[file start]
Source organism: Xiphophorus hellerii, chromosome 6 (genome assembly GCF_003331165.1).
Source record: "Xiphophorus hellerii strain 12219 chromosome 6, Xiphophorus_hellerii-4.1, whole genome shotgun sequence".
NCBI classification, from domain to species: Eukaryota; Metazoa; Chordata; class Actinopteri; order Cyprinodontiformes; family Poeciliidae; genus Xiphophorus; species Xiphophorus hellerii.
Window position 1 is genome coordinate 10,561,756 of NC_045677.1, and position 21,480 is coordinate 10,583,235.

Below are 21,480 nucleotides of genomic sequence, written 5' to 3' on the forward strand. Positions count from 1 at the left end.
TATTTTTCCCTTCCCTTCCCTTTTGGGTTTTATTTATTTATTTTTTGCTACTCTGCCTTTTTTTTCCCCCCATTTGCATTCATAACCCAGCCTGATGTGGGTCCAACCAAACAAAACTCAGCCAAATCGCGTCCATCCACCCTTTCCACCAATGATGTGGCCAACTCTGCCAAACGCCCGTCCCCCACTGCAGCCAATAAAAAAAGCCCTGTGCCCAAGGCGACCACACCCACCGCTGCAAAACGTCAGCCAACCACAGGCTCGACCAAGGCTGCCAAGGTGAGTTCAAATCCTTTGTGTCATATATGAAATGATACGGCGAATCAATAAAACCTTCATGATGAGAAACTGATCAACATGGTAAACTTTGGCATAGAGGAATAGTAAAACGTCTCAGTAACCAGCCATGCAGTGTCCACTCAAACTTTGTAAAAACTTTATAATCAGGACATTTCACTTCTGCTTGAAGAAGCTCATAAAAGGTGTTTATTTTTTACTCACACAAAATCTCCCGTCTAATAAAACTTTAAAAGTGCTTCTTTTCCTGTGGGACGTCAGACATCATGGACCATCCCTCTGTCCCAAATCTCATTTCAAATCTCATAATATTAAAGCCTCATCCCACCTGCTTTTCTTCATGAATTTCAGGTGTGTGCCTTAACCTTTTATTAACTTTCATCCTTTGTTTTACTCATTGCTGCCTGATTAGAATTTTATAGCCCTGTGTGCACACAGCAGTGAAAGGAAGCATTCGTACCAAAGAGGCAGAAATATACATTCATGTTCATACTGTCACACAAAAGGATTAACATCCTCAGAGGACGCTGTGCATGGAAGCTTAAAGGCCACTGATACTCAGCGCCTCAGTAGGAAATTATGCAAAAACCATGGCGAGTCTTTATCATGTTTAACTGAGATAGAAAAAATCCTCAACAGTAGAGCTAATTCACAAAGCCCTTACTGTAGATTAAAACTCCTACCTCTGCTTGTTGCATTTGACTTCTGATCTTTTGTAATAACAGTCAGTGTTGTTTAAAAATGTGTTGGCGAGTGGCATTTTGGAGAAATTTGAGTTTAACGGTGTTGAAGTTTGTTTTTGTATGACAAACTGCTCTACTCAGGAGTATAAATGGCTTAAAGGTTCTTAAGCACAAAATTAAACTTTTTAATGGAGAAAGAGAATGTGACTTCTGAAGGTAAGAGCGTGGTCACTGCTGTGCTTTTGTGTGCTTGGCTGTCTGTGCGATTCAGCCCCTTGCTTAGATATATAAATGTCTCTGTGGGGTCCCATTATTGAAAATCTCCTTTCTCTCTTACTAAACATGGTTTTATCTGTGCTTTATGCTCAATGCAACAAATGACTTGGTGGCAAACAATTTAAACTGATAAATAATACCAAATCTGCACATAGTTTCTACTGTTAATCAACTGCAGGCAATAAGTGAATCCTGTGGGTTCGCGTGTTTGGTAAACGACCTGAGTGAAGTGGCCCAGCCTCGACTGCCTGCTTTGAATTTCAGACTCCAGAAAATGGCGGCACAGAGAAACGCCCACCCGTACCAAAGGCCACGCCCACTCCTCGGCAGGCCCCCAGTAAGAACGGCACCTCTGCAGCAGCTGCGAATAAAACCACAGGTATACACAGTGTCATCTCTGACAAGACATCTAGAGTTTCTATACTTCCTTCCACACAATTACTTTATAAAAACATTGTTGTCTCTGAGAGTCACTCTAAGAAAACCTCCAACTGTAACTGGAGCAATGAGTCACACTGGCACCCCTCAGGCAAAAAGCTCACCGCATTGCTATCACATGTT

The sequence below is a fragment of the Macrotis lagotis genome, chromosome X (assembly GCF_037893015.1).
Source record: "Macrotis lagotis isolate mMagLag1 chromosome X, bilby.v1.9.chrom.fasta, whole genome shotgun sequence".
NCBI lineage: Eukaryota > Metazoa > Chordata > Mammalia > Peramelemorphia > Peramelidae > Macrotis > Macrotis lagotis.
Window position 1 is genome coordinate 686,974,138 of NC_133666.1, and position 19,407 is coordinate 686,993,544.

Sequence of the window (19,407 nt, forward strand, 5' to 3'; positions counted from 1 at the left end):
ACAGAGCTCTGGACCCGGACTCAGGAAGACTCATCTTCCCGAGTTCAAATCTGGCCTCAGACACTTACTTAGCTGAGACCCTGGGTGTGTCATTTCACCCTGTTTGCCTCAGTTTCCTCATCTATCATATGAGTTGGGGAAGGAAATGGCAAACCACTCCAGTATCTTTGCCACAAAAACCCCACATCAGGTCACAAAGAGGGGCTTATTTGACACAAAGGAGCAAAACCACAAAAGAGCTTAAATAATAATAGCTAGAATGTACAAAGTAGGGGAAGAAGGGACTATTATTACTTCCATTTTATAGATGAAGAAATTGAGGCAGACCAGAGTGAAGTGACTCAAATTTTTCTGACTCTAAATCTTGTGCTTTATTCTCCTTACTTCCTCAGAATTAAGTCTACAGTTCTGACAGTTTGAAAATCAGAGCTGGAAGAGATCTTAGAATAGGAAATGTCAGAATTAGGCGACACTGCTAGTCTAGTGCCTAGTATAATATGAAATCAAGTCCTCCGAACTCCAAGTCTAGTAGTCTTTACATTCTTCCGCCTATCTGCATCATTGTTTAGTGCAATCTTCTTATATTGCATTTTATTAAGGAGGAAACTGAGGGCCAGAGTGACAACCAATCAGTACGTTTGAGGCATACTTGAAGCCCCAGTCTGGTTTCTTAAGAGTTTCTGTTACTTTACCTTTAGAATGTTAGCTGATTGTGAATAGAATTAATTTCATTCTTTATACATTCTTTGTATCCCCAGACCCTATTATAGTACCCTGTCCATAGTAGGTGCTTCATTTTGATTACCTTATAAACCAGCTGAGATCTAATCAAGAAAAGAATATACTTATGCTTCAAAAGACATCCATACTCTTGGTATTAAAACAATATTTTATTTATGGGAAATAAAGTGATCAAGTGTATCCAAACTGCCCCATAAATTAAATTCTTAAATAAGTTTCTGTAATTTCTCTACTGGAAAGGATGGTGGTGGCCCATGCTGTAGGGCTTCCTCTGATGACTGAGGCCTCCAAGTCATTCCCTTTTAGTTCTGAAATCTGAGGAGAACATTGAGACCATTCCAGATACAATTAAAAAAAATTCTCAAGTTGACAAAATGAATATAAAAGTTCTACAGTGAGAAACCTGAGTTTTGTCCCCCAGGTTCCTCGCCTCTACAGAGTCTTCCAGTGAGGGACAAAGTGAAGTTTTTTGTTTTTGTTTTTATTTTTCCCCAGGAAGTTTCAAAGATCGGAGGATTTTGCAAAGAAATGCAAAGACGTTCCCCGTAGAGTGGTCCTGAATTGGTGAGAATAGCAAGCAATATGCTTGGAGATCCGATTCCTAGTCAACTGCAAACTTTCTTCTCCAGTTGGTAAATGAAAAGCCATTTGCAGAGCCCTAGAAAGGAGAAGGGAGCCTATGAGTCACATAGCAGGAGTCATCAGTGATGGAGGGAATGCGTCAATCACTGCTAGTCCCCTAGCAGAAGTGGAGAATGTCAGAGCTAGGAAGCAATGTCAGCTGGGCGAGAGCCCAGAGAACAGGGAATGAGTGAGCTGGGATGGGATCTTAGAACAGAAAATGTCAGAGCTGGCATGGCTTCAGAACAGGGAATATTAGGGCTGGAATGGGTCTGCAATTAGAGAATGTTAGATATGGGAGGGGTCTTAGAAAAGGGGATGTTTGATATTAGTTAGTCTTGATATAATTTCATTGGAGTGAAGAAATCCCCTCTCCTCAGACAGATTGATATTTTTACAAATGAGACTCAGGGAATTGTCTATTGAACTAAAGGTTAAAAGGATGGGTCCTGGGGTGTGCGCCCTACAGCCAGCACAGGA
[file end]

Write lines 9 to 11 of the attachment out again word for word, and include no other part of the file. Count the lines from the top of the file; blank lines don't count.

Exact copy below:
NCBI lineage: Eukaryota > Metazoa > Chordata > Mammalia > Peramelemorphia > Peramelidae > Macrotis > Macrotis lagotis.
Window position 1 is genome coordinate 686,974,138 of NC_133666.1, and position 19,407 is coordinate 686,993,544.

Sequence of the window (19,407 nt, forward strand, 5' to 3'; positions counted from 1 at the left end):